Objective: To elucidate the role of body mass index (BMI) and knee osteoarthritis (OAK) by evaluating measures of body composition including fat mass and skeletal muscle mass (SMM).
Methods: Data are from 541 women enrolled in the Michigan Bone Health Study, a longitudinal, population-based study. At visits in 1998 and 2002, radiographs were taken of both knees and were evaluated for the presence of OAK (>or=2 on the Kellgren-Lawrence (K-L) scale). Joint space width (JSW) was measured with electronic calipers. Fat mass and SMM were determined using bioelectrical impedance analysis.
Results: In 2002, the prevalence of OAK was 11% in this population of women whose mean age was 47 years. Fat mass, lean mass, SMM, waist circumference and BMI were greater in women with OAK compared to those without OAK. In multiple variable analyses adjusted for age, fat mass and SMM explained OAK prevalence and increasing OAK severity better than models with BMI; further SMM explained more variation than did fat mass. SMM was positively associated with level of left and right medial JSW while there was no consistent association of JSW and BMI or fat mass.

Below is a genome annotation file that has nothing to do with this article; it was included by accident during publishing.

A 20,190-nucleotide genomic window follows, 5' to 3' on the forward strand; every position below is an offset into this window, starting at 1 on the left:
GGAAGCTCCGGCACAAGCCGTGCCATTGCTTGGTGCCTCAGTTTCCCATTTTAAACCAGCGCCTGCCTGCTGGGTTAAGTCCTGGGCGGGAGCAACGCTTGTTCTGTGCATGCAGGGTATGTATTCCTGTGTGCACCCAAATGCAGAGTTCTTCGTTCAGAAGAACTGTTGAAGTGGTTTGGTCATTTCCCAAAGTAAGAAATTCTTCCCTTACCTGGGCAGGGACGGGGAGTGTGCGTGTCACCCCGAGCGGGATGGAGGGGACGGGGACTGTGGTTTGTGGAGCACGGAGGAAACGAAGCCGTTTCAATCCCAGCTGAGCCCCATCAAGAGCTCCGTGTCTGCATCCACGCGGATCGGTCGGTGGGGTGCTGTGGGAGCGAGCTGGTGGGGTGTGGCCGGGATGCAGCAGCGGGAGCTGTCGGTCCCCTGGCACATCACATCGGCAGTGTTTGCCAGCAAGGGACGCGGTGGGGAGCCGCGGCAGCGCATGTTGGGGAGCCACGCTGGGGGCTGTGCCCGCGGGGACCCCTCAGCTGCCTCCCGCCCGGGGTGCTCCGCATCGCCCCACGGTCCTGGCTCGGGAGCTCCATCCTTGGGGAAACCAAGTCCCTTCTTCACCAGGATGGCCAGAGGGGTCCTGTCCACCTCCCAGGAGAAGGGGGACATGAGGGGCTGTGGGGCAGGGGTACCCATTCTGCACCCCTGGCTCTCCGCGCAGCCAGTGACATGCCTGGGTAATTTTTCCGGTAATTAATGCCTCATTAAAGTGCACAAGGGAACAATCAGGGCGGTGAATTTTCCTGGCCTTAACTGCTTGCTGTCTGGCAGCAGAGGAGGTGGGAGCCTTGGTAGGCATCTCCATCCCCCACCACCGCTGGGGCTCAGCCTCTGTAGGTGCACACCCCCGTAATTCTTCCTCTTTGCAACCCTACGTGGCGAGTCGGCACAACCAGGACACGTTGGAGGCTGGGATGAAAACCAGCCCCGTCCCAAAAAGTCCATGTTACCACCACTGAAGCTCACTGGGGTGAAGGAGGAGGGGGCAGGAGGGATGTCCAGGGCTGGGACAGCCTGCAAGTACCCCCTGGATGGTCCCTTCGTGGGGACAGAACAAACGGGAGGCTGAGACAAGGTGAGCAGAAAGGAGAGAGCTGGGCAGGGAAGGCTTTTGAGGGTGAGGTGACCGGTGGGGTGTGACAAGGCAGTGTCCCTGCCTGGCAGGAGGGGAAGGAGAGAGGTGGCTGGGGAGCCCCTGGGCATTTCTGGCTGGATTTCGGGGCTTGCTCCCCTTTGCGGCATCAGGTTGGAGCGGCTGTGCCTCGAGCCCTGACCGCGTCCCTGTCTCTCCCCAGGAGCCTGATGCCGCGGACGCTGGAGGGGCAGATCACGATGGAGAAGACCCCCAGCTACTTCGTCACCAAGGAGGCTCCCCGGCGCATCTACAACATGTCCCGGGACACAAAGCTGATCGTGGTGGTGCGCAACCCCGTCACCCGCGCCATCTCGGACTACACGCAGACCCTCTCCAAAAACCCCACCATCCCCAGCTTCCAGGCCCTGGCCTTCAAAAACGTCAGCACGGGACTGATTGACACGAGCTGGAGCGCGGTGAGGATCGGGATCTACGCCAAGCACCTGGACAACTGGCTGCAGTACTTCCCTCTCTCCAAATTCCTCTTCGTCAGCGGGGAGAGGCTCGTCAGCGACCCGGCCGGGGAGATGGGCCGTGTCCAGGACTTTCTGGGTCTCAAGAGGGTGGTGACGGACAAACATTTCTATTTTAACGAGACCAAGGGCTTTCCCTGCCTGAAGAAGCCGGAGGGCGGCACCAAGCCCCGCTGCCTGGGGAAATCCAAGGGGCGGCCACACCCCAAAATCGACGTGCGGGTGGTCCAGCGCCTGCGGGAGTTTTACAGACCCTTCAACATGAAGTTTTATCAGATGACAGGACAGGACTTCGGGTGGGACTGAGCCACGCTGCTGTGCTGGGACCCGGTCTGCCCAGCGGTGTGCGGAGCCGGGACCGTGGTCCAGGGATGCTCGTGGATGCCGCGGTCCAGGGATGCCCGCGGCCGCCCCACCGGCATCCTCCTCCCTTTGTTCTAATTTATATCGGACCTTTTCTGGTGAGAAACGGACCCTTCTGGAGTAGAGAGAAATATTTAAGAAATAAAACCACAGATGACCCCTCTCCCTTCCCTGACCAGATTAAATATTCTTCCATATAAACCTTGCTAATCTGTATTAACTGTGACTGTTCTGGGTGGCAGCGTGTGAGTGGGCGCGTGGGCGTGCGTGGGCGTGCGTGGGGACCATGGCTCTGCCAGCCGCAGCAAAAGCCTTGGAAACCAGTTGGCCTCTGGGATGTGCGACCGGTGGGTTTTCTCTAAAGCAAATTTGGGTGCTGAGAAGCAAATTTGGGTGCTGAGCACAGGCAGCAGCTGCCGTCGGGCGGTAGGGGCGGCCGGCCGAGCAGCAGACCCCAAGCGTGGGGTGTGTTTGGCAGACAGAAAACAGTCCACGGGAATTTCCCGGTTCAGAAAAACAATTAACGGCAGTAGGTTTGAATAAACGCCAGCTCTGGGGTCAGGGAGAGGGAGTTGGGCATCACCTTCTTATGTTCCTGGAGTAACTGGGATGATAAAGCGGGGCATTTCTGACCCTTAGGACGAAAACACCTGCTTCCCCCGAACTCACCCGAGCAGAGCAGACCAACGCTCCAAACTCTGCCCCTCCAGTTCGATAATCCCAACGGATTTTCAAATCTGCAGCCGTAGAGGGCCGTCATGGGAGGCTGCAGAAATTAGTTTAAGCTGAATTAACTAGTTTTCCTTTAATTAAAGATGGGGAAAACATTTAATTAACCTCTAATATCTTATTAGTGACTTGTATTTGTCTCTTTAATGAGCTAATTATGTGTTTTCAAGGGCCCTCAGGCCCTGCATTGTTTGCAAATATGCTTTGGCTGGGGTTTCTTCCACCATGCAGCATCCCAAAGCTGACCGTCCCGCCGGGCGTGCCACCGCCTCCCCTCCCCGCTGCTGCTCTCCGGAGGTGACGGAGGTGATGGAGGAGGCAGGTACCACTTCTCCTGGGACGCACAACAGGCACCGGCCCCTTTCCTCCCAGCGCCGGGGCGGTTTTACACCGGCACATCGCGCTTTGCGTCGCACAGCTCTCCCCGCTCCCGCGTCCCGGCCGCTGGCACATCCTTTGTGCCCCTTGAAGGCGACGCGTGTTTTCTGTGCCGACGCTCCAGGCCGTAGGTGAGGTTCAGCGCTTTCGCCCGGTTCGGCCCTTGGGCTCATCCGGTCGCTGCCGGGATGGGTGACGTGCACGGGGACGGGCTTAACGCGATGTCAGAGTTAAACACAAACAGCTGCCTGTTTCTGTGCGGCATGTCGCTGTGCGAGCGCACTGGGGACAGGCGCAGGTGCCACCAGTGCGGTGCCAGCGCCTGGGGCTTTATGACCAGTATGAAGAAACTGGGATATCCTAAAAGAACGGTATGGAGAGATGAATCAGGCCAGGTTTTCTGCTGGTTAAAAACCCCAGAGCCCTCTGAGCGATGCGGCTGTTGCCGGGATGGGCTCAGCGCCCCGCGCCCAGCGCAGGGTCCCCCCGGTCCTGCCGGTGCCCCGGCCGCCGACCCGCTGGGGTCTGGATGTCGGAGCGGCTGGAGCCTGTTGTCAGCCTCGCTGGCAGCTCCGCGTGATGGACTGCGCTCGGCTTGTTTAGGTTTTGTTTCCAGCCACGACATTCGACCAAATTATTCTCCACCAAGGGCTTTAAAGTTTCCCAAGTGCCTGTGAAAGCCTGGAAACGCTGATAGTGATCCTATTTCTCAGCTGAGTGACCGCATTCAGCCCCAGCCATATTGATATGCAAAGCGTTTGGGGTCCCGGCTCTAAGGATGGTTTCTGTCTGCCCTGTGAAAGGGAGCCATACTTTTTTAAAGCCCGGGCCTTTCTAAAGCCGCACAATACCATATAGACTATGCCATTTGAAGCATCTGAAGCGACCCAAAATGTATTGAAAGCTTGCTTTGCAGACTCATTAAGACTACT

Conclusion: Fat mass and SMM were associated with K-L OAK score and the amount of joint space, with more variation explained by SMM. SMM was highly associated with JSW. Therefore, though obesity, frequently characterized by BMI, is a frequently reported risk factor for OAK, this mis-attribution may mean that interventions that focus on weight loss as treatment for osteoarthritis should be aware that this may negatively impact muscle mass.